– innovations, inventions, and other entrepreneurial decisions, – monopoly power of the firm.

 Each year, close to half a million businesses are formed. The majority will fail in the first few years. This shows that business owners take on risk. If it is desirable to have businesses which can produce the items society needs, then it is necessary for business owners to be given the incentive of a profit to start and own a business.

PROFITS ECONOMIC EFFECT Economic profit would not exist in a riskless and stable economy. Profits are necessary for technological and economic progress. Without profits risk would not be assumed: new products would not be offered to society.

 Tastes of society change. High definition television is now being demanded. To assure that the productive structure of the society keeps adjusting to the needs and tastes of society, the reward of a profit has to be present.

INCOME SHARES The shares of the various resources in national income have been relatively stable over the past century: about 80% has been derived in salaries and proprietor’s income, the remaining 20% going to property income. The decrease of proprietor’s income reflects the decrease in farms, small stores and artisanal businesses.

 In light of the significant changes in our society (e.g. family composition, urbanization), it is almost surprising that the income shares of the different forms of income have been quite stable over times. Only small variations in rent, interest and profit are noticeable in the 20% of total income to which these three income sources have summed to over the past century.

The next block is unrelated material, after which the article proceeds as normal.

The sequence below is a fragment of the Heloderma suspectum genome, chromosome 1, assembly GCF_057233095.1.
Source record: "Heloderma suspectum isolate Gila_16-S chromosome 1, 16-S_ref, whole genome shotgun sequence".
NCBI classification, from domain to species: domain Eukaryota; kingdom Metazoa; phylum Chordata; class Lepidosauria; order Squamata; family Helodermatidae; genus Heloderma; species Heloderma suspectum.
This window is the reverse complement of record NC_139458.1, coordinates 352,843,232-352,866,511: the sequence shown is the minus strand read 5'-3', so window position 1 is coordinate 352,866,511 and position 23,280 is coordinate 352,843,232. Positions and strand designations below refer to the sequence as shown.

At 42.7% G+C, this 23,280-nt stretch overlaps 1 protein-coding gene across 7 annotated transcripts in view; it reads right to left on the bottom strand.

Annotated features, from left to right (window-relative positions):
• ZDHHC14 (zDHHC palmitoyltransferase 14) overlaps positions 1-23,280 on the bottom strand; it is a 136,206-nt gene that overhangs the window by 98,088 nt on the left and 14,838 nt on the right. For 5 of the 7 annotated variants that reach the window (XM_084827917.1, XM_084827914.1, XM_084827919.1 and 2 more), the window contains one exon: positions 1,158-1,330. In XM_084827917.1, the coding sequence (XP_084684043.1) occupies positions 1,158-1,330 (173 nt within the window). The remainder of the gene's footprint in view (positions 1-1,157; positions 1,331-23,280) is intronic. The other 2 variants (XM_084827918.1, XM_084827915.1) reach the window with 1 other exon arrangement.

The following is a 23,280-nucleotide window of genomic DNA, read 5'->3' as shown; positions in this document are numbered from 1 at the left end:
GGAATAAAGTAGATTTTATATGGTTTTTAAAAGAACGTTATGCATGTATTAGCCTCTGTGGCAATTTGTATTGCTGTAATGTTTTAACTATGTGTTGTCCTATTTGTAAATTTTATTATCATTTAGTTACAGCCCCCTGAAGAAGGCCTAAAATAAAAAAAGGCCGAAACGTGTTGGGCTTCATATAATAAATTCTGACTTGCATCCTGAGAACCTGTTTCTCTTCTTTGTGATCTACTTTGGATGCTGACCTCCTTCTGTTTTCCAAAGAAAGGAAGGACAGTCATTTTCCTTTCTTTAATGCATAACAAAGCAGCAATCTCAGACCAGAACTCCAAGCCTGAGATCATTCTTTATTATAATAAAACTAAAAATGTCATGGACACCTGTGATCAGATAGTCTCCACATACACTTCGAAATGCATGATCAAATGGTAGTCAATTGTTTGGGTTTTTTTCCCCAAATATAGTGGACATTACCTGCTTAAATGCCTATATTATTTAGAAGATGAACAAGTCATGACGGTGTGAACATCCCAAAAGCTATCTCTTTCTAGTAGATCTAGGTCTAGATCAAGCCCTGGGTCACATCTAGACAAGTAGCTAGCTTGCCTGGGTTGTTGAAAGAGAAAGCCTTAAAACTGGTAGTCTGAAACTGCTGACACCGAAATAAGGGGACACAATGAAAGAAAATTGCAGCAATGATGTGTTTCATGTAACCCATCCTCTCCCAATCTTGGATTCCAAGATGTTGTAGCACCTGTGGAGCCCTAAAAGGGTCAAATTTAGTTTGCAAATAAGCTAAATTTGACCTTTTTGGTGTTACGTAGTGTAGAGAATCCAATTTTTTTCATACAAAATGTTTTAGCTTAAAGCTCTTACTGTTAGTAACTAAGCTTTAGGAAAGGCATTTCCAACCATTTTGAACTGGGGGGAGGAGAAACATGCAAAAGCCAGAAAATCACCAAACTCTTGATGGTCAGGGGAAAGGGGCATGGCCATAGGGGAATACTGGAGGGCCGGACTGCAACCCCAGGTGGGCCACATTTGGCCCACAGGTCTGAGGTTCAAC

GENERAL EQUILIBRIUM A general equilibrium exists if all markets (goods, services and resources) are in equilibrium. If conditions of efficiency are also met (allocative, productive, maximum consumer satisfaction), Pareto optimality is achieved.

 If just one market is out of equilibrium, for instance there are too many automobiles produced, then, that implies that all markets are also out of equilibrium, for instance there are too many workers in the automobile industry. All markets will tend to a simultaneous equilibrium.

INPUT-OUTPUT TABLES Input-output tables are a major application of the concept of general equilibrium. The tables are constructed to show all the flows from each sector of the economy to all others. The tables are useful for forecasting and they are essential for national income accounting.

 A timely calculation of the GNP of the United States would not be possible without input-output tables: it is just not possible to add the production of every single firm in the country every year. What is done instead is to establish relationships between different sectors, and use these relationships to determine quickly the activity of numerous sectors on the basis of key sectors, such as steel output.